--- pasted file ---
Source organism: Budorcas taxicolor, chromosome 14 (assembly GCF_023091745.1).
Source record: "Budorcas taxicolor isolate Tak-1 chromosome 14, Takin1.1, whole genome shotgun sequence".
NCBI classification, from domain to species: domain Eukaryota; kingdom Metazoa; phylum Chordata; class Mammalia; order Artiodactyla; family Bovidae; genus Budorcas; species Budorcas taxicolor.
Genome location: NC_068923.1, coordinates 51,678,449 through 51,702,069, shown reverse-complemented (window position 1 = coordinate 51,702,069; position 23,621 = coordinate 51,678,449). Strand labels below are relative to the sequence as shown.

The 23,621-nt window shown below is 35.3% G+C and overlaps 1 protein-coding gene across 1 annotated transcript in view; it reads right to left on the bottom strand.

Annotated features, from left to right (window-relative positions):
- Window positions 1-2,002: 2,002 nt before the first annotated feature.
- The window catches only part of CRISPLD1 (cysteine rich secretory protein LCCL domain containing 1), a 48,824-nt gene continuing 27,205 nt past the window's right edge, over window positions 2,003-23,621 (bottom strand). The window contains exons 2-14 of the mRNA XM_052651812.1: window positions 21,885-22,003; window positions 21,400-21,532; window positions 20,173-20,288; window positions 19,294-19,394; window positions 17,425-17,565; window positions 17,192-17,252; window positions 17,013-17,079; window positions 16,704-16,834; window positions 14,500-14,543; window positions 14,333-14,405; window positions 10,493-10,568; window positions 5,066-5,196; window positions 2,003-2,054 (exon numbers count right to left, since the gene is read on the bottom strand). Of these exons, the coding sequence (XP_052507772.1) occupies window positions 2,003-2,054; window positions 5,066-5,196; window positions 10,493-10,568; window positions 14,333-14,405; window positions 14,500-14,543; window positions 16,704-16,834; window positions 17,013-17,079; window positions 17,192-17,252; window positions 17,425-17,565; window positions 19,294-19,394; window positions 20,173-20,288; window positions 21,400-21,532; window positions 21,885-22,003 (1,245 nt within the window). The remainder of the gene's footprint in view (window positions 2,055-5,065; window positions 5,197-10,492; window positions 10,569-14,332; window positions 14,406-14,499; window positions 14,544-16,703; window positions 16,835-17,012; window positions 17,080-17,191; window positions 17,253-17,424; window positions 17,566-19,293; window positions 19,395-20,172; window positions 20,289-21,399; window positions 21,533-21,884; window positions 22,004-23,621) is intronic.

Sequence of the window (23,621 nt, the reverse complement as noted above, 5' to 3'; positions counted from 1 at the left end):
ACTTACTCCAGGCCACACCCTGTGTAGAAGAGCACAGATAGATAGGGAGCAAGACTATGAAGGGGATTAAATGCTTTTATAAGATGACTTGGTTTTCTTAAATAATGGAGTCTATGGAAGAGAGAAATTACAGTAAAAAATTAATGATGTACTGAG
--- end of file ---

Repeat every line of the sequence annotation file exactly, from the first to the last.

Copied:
Source organism: Budorcas taxicolor, chromosome 14 (assembly GCF_023091745.1).
Source record: "Budorcas taxicolor isolate Tak-1 chromosome 14, Takin1.1, whole genome shotgun sequence".
NCBI classification, from domain to species: domain Eukaryota; kingdom Metazoa; phylum Chordata; class Mammalia; order Artiodactyla; family Bovidae; genus Budorcas; species Budorcas taxicolor.
Genome location: NC_068923.1, coordinates 51,678,449 through 51,702,069, shown reverse-complemented (window position 1 = coordinate 51,702,069; position 23,621 = coordinate 51,678,449). Strand labels below are relative to the sequence as shown.

The 23,621-nt window shown below is 35.3% G+C and overlaps 1 protein-coding gene across 1 annotated transcript in view; it reads right to left on the bottom strand.

Annotated features, from left to right (window-relative positions):
- Window positions 1-2,002: 2,002 nt before the first annotated feature.
- The window catches only part of CRISPLD1 (cysteine rich secretory protein LCCL domain containing 1), a 48,824-nt gene continuing 27,205 nt past the window's right edge, over window positions 2,003-23,621 (bottom strand). The window contains exons 2-14 of the mRNA XM_052651812.1: window positions 21,885-22,003; window positions 21,400-21,532; window positions 20,173-20,288; window positions 19,294-19,394; window positions 17,425-17,565; window positions 17,192-17,252; window positions 17,013-17,079; window positions 16,704-16,834; window positions 14,500-14,543; window positions 14,333-14,405; window positions 10,493-10,568; window positions 5,066-5,196; window positions 2,003-2,054 (exon numbers count right to left, since the gene is read on the bottom strand). Of these exons, the coding sequence (XP_052507772.1) occupies window positions 2,003-2,054; window positions 5,066-5,196; window positions 10,493-10,568; window positions 14,333-14,405; window positions 14,500-14,543; window positions 16,704-16,834; window positions 17,013-17,079; window positions 17,192-17,252; window positions 17,425-17,565; window positions 19,294-19,394; window positions 20,173-20,288; window positions 21,400-21,532; window positions 21,885-22,003 (1,245 nt within the window). The remainder of the gene's footprint in view (window positions 2,055-5,065; window positions 5,197-10,492; window positions 10,569-14,332; window positions 14,406-14,499; window positions 14,544-16,703; window positions 16,835-17,012; window positions 17,080-17,191; window positions 17,253-17,424; window positions 17,566-19,293; window positions 19,395-20,172; window positions 20,289-21,399; window positions 21,533-21,884; window positions 22,004-23,621) is intronic.

Sequence of the window (23,621 nt, the reverse complement as noted above, 5' to 3'; positions counted from 1 at the left end):
ACTTACTCCAGGCCACACCCTGTGTAGAAGAGCACAGATAGATAGGGAGCAAGACTATGAAGGGGATTAAATGCTTTTATAAGATGACTTGGTTTTCTTAAATAATGGAGTCTATGGAAGAGAGAAATTACAGTAAAAAATTAATGATGTACTGAG